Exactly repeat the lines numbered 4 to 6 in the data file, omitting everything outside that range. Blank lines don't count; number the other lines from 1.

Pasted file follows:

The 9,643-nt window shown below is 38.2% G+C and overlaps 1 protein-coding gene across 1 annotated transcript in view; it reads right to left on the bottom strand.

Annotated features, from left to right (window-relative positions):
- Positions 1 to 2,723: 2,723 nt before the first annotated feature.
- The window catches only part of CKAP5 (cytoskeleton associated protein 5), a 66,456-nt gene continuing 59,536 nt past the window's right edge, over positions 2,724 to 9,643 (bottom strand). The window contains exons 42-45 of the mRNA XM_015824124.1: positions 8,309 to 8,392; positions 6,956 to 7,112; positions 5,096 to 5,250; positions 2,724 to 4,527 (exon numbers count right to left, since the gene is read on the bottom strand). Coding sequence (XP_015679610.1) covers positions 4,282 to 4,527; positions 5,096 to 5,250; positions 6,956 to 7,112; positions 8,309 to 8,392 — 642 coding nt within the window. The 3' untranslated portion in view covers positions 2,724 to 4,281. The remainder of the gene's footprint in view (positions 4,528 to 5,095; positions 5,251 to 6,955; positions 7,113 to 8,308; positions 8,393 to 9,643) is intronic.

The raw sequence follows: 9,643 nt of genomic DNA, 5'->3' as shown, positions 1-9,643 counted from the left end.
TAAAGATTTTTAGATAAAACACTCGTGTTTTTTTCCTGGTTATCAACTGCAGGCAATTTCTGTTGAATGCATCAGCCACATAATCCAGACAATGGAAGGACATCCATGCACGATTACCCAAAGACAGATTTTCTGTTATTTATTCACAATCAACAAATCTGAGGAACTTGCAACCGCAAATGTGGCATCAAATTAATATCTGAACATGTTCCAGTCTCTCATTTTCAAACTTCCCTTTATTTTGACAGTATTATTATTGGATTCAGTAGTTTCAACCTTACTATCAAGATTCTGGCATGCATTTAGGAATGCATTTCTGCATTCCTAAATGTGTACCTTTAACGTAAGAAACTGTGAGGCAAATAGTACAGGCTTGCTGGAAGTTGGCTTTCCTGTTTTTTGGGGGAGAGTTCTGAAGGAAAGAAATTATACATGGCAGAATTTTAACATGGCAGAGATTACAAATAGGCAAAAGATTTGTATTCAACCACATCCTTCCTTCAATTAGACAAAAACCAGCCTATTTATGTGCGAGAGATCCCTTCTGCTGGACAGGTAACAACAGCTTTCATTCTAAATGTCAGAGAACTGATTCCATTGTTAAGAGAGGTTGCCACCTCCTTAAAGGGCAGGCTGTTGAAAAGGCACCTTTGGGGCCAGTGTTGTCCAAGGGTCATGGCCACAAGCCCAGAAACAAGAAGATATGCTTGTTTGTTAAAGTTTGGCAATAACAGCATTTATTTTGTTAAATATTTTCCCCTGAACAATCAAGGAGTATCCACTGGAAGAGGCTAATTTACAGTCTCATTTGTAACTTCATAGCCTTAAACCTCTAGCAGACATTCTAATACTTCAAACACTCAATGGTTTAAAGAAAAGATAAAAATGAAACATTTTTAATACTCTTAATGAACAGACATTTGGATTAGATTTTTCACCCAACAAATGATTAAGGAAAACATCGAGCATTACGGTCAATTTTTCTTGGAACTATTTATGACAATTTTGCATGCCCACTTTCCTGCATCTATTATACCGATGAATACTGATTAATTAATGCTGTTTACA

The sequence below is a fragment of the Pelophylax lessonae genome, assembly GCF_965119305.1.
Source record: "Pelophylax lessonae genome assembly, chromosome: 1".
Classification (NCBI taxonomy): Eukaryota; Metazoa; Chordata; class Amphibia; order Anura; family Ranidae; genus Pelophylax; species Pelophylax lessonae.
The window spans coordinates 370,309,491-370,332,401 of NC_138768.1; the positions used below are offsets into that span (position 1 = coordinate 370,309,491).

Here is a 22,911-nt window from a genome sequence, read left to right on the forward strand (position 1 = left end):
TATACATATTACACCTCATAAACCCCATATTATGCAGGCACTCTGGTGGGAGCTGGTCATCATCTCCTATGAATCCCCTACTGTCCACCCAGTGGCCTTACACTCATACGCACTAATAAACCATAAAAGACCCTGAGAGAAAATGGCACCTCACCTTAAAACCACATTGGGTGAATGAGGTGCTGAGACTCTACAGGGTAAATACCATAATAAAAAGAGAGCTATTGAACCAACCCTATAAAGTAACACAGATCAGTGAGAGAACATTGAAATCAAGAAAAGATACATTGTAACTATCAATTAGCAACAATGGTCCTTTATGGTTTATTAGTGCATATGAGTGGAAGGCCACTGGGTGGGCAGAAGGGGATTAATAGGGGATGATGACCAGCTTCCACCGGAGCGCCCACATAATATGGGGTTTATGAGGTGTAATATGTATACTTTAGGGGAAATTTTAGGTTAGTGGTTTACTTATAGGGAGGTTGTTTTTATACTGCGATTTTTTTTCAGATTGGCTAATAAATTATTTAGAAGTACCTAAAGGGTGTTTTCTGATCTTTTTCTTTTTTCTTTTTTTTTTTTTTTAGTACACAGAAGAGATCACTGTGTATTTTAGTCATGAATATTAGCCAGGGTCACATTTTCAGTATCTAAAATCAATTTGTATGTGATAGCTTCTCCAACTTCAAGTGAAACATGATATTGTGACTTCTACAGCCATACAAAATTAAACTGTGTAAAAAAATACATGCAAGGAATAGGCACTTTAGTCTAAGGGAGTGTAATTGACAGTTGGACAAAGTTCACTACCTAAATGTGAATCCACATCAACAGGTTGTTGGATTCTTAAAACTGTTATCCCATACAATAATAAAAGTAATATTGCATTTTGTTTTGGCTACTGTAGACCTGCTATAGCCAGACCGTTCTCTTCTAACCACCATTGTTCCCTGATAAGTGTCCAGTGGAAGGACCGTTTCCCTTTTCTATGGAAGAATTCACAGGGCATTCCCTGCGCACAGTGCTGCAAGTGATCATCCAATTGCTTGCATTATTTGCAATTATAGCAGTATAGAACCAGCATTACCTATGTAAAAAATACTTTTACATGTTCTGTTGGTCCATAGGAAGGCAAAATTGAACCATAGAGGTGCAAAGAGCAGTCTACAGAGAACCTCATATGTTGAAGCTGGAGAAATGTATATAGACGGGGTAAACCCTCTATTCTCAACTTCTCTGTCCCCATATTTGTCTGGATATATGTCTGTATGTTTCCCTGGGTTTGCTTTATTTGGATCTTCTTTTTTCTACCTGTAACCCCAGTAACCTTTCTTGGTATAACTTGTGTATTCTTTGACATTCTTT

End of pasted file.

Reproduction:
- The window catches only part of CKAP5 (cytoskeleton associated protein 5), a 66,456-nt gene continuing 59,536 nt past the window's right edge, over positions 2,724 to 9,643 (bottom strand). The window contains exons 42-45 of the mRNA XM_015824124.1: positions 8,309 to 8,392; positions 6,956 to 7,112; positions 5,096 to 5,250; positions 2,724 to 4,527 (exon numbers count right to left, since the gene is read on the bottom strand). Coding sequence (XP_015679610.1) covers positions 4,282 to 4,527; positions 5,096 to 5,250; positions 6,956 to 7,112; positions 8,309 to 8,392 — 642 coding nt within the window. The 3' untranslated portion in view covers positions 2,724 to 4,281. The remainder of the gene's footprint in view (positions 4,528 to 5,095; positions 5,251 to 6,955; positions 7,113 to 8,308; positions 8,393 to 9,643) is intronic.

The raw sequence follows: 9,643 nt of genomic DNA, 5'->3' as shown, positions 1-9,643 counted from the left end.
TAAAGATTTTTAGATAAAACACTCGTGTTTTTTTCCTGGTTATCAACTGCAGGCAATTTCTGTTGAATGCATCAGCCACATAATCCAGACAATGGAAGGACATCCATGCACGATTACCCAAAGACAGATTTTCTGTTATTTATTCACAATCAACAAATCTGAGGAACTTGCAACCGCAAATGTGGCATCAAATTAATATCTGAACATGTTCCAGTCTCTCATTTTCAAACTTCCCTTTATTTTGACAGTATTATTATTGGATTCAGTAGTTTCAACCTTACTATCAAGATTCTGGCATGCATTTAGGAATGCATTTCTGCATTCCTAAATGTGTACCTTTAACGTAAGAAACTGTGAGGCAAATAGTACAGGCTTGCTGGAAGTTGGCTTTCCTGTTTTTTGGGGGAGAGTTCTGAAGGAAAGAAATTATACATGGCAGAATTTTAACATGGCAGAGATTACAAATAGGCAAAAGATTTGTATTCAACCACATCCTTCCTTCAATTAGACAAAAACCAGCCTATTTATGTGCGAGAGATCCCTTCTGCTGGACAGGTAACAACAGCTTTCATTCTAAATGTCAGAGAACTGATTCCATTGTTAAGAGAGGTTGCCACCTCCTTAAAGGGCAGGCTGTTGAAAAGGCACCTTTGGGGCCAGTGTTGTCCAAGGGTCATGGCCACAAGCCCAGAAACAAGAAGATATGCTTGTTTGTTAAAGTTTGGCAATAACAGCATTTATTTTGTTAAATATTTTCCCCTGAACAATCAAGGAGTATCCACTGGAAGAGGCTAATTTACAGTCTCATTTGTAACTTCATAGCCTTAAACCTCTAGCAGACATTCTAATACTTCAAACACTCAATGGTTTAAAGAAAAGATAAAAATGAAACATTTTTAATACTCTTAATGAACAGACATTTGGATTAGATTTTTCACCCAACAAATGATTAAGGAAAACATCGAGCATTACGGTCAATTTTTCTTGGAACTATTTATGACAATTTTGCATGCCCACTTTCCTGCATCTATTATACCGATGAATACTGATTAATTAATGCTGTTTACA